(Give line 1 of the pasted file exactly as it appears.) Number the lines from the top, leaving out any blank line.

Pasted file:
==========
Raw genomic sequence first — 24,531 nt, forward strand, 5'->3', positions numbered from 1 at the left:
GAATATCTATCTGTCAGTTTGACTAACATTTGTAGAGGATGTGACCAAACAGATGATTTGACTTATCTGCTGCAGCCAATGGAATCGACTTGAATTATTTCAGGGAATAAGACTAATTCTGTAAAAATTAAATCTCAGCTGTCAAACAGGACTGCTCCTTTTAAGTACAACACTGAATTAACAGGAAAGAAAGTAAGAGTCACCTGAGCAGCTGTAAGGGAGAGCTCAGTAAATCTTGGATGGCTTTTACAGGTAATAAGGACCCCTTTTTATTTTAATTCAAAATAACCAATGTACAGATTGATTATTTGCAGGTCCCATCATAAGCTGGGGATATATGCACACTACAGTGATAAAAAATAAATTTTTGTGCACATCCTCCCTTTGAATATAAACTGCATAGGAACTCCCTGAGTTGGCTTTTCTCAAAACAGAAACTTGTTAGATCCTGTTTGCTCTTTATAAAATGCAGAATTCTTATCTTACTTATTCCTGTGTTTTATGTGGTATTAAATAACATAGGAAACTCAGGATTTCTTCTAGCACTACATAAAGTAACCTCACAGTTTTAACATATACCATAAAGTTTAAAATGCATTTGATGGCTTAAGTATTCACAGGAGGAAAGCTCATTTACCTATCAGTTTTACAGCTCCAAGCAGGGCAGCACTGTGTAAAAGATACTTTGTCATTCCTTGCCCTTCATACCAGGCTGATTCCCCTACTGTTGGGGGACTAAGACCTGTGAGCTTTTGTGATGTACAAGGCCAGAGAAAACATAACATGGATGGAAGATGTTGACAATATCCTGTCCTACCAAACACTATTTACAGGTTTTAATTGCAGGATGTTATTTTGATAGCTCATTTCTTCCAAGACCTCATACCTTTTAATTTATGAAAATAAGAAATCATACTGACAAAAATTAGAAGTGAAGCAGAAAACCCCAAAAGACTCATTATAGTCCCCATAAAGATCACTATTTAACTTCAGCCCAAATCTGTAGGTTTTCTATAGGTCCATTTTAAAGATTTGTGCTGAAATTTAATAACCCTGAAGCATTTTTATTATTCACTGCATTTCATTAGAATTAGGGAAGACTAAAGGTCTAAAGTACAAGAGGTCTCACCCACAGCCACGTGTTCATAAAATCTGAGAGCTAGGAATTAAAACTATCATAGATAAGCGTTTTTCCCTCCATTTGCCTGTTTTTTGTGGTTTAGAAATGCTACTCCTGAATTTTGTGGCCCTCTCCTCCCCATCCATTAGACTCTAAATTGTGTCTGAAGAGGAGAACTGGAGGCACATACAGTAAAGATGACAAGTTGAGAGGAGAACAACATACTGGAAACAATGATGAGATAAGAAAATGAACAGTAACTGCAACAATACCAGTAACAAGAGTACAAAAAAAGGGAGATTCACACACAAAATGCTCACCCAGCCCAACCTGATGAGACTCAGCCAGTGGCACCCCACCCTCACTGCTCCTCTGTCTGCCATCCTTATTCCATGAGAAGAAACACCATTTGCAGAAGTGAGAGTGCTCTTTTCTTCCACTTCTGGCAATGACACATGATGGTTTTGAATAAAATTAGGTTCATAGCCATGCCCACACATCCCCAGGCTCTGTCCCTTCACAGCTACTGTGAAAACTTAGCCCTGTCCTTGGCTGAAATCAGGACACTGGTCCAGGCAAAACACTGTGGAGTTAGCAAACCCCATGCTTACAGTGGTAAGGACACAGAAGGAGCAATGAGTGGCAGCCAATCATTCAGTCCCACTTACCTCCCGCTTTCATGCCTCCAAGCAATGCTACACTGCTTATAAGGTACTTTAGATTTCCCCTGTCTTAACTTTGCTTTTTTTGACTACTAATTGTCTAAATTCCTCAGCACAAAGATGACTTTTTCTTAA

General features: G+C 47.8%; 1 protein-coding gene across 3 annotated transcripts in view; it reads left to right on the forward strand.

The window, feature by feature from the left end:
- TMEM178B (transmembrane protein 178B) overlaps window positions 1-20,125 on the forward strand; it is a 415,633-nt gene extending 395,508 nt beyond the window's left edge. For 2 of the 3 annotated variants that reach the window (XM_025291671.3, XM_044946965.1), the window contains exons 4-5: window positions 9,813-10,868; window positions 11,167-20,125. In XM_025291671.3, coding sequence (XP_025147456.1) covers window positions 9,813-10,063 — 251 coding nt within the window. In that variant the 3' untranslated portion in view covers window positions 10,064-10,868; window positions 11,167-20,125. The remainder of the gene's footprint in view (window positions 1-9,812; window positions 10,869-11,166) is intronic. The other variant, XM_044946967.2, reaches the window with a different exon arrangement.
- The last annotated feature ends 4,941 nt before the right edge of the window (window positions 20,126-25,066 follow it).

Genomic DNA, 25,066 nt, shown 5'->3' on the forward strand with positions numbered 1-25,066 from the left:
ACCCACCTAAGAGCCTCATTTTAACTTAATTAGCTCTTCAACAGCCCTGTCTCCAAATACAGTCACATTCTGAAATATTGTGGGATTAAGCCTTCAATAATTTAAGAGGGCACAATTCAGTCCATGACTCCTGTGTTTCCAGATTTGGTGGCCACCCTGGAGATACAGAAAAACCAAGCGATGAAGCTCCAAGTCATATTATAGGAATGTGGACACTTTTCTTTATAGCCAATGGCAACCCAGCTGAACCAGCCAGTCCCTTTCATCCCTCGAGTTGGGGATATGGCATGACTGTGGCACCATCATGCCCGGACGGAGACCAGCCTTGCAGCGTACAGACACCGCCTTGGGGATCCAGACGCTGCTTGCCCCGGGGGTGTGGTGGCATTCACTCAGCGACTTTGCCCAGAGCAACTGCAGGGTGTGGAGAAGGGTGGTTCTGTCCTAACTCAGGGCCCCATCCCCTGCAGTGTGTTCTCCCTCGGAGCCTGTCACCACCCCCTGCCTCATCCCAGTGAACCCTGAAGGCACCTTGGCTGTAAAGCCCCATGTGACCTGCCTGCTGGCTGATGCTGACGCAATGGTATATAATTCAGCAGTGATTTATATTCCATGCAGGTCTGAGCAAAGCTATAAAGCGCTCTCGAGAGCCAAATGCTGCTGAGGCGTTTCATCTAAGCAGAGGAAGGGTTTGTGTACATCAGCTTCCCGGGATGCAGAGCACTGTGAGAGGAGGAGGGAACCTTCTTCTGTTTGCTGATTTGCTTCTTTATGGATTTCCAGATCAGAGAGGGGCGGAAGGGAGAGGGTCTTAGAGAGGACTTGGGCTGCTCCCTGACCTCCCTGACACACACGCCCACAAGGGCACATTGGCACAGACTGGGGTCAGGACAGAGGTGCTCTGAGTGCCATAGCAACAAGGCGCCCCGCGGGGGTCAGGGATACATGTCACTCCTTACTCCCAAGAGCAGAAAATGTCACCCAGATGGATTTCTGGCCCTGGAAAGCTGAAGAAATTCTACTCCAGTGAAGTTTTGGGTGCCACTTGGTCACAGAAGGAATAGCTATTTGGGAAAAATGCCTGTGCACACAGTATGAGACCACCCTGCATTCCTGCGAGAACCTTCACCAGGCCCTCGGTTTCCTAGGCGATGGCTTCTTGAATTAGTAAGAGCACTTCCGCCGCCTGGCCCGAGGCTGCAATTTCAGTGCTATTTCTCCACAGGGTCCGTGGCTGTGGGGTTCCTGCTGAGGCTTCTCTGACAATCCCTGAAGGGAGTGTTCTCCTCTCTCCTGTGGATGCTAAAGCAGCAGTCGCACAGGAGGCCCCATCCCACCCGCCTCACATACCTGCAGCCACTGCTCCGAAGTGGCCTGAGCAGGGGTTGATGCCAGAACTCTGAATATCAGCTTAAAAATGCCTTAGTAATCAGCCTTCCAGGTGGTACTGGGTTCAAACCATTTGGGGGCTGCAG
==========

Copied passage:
Raw genomic sequence first — 24,531 nt, forward strand, 5'->3', positions numbered from 1 at the left: